How PTSD Caused by Chronic Illness Reminds Me of Past Sexual Trauma
I have Lyme disease, multiple coinfections as well as mold toxicity. I am also a survivor of sexual trauma. I am no stranger to PTSD as I have worked and moved through it at various times throughout my life. I’ve done EMDR, therapy, somatic work, meditation, yoga, reiki, hypnotherapy, EFT, shamanic healing and the list goes on and on and on.
What I wasn’t prepared for when dealing with chronic illness was the rehashing of all of those past experiences showing up in “new ways.” PTSD with chronic illness patients is real and it arises from many reasons: being sick for so long, no longer being able to do the things you used to be able to do, people not believing you, people gaslighting you, the procedures you endure for your body, the unending doctor appointments, pills, herbs, cocktails of whatever you need to take to get well, the psychiatric side effects of the infections themselves… and the list goes on.
It’s interesting as someone who has been through PTSD and come out the other side, only to be thrown back into this world again to see the similarities in my chronic illness experience reflected back to me just as my sexual trauma experiences. Now, I’m no stranger to the mind-body connection and I know all about the whole ACE thing and how trauma really can affect you lifelong in terms of your immune system, your nervous system and your brain. I’ve studied Gabor Mate for years and years, I’ve studied Bruce Lipton, I’ve studied Peter Levine, I’ve studied everyone and everything I could get my hands on to help me heal and recover. However, I also know that trauma didn’t give me Lyme. I got PTSD from experiencing this debilitating illness and I am trying to work through that as I continue to go through treatment.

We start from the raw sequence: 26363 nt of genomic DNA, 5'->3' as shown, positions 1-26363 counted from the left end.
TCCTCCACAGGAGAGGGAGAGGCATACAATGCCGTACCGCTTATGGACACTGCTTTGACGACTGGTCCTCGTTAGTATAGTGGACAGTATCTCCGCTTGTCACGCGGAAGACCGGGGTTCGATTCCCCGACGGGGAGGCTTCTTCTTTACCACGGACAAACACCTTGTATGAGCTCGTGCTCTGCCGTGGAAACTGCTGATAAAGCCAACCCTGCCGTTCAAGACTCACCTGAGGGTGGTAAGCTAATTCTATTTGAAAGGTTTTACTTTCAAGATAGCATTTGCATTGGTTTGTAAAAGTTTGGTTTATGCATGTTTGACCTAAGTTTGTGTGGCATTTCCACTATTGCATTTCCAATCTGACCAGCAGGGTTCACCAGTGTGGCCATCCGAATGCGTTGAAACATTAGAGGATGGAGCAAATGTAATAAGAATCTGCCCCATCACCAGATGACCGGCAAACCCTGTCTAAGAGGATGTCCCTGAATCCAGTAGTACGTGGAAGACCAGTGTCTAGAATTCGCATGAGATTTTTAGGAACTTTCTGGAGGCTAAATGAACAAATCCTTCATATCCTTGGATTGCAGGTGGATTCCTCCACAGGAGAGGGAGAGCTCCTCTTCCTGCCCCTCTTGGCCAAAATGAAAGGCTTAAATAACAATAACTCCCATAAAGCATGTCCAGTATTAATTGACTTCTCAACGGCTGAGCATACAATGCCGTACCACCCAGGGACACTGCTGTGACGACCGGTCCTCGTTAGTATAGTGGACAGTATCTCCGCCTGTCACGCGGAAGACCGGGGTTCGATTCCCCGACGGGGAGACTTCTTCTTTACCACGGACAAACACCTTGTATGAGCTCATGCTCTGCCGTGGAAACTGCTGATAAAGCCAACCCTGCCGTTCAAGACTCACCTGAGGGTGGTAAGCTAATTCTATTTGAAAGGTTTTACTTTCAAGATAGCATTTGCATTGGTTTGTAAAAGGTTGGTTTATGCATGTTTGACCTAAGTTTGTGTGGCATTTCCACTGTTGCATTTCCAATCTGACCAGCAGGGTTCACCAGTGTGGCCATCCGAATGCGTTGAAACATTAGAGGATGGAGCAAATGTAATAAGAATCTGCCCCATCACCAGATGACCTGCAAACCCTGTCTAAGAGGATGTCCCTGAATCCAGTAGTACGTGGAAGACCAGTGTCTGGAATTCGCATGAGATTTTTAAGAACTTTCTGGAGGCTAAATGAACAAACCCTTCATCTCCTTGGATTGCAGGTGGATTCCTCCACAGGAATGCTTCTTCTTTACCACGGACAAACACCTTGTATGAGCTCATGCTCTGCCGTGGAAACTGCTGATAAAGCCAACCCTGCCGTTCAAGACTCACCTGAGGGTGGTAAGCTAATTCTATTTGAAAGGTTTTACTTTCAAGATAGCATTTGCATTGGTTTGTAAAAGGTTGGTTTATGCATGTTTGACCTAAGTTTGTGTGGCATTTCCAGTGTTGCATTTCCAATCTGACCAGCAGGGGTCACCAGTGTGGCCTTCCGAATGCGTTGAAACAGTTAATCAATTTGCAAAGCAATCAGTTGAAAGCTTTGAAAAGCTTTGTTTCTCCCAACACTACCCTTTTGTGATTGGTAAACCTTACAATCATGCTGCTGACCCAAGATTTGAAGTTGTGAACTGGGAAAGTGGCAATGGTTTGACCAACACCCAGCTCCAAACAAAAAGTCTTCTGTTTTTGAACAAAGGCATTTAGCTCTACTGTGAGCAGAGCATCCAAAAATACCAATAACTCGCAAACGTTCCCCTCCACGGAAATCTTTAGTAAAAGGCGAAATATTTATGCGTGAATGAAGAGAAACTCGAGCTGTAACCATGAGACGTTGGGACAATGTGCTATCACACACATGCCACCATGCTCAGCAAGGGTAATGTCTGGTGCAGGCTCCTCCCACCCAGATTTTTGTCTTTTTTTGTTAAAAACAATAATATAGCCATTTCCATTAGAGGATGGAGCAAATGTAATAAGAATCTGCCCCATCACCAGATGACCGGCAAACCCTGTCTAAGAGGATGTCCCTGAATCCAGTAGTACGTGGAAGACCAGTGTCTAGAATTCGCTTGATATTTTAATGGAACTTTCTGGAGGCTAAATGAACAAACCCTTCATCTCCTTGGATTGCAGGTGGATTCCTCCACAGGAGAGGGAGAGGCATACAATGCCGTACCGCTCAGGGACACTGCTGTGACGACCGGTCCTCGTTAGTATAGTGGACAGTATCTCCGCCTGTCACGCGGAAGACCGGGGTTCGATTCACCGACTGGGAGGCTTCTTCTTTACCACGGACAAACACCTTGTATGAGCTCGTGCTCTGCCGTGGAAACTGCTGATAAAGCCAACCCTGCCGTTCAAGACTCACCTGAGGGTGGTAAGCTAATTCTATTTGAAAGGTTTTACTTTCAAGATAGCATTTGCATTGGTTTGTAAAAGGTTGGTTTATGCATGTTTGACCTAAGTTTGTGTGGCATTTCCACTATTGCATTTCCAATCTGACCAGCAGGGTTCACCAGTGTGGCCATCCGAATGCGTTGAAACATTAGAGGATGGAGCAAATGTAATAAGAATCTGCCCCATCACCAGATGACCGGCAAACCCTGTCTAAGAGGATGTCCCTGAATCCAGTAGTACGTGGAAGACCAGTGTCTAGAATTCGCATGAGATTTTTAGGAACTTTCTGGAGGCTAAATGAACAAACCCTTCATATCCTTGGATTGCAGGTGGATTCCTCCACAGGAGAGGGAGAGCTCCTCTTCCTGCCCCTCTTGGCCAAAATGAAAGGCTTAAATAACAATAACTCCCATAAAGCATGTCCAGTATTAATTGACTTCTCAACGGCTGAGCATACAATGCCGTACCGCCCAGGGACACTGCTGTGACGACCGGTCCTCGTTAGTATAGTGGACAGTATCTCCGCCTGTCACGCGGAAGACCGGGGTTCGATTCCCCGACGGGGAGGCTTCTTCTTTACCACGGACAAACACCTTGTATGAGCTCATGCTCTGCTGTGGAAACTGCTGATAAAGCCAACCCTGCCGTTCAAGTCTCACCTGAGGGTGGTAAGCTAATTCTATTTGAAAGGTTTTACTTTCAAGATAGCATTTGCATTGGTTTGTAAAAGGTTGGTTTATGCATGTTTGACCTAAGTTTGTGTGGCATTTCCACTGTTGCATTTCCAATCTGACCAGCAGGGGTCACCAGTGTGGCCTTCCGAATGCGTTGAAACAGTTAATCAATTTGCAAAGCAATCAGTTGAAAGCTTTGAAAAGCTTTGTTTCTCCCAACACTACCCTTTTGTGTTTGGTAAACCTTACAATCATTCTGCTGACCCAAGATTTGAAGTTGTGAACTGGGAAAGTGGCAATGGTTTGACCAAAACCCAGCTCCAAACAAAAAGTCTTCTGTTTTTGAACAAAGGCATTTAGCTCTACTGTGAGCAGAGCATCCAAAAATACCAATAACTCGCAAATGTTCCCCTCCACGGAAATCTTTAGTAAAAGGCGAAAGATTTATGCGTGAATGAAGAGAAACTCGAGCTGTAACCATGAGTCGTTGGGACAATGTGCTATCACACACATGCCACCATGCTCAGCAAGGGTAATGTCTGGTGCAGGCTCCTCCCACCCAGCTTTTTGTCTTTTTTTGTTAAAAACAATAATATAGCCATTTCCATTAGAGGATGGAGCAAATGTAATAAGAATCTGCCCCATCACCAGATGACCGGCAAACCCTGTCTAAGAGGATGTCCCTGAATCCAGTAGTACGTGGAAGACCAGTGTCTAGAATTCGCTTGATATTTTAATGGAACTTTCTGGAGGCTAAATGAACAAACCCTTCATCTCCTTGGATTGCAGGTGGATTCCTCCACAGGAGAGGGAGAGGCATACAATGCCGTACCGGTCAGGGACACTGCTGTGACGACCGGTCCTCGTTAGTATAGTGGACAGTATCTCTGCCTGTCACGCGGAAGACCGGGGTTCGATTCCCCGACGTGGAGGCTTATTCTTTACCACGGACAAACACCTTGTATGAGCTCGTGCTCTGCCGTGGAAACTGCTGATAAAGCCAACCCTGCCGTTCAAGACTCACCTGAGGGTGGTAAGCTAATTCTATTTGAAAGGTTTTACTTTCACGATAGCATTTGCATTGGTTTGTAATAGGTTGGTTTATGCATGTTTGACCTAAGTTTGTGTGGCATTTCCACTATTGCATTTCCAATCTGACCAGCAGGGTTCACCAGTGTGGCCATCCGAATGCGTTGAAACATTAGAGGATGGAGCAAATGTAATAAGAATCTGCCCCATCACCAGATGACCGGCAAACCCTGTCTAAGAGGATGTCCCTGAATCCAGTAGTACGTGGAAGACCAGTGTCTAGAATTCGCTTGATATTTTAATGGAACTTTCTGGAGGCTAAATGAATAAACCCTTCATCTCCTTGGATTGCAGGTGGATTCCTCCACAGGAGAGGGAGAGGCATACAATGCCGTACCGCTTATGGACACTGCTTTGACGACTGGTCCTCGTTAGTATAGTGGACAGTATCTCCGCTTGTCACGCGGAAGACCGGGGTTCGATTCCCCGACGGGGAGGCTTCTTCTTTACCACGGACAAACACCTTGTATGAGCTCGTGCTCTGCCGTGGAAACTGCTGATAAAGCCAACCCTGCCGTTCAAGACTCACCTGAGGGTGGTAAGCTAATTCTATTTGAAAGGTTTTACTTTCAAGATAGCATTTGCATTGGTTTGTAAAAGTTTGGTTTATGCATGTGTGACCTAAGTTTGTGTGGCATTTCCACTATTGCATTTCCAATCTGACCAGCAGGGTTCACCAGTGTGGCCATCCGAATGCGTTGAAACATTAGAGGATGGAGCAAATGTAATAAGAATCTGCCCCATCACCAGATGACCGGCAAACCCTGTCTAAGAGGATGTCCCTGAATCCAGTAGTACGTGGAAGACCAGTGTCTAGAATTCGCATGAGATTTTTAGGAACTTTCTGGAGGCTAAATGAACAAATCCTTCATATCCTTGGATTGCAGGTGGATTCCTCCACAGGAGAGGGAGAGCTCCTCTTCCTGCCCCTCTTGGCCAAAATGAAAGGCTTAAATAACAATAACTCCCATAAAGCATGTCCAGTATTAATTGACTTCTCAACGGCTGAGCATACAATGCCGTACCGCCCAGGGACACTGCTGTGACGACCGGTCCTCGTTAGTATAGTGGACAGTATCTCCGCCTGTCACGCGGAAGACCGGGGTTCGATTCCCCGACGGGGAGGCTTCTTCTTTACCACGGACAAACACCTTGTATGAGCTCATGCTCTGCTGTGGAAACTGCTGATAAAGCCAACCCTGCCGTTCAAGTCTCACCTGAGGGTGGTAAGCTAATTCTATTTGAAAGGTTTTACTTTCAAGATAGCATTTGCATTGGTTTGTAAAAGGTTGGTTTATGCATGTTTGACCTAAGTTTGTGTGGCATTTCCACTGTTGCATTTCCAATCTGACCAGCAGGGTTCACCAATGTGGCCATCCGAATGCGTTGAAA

Chronic illness is hard enough. The rates of suicide are extremely high for those dealing with Lyme disease for many reasons: the infection itself affecting the brain and nervous system, the difficulty getting people to believe them, get proper testing and treatment and then actually getting through treatment with sometimes little to no resources or help available.
I guess the whole point of what I’m trying to say is, it’s important to address your mental health just as much as the physical and PTSD can actually be very common for people who have been through health challenges. It’s normal to not know who you are anymore. It’s normal to experience the many symptoms of PTSD when your body just has a mind of it’s own and when you’ve lost your sense of self and independence that you once cherished and valued so much.
So, please know you’re not alone. This is normal to experience. You’ve literally been through war with infections in your body, insurance companies and even people trying to get them to understand and help you with this illness. Help with trained professionals is available and coupled with a lot of self-love, self-compassion, self-care and whatever else you need to get through it is important.
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Thinkstock photo via ruivalesousa.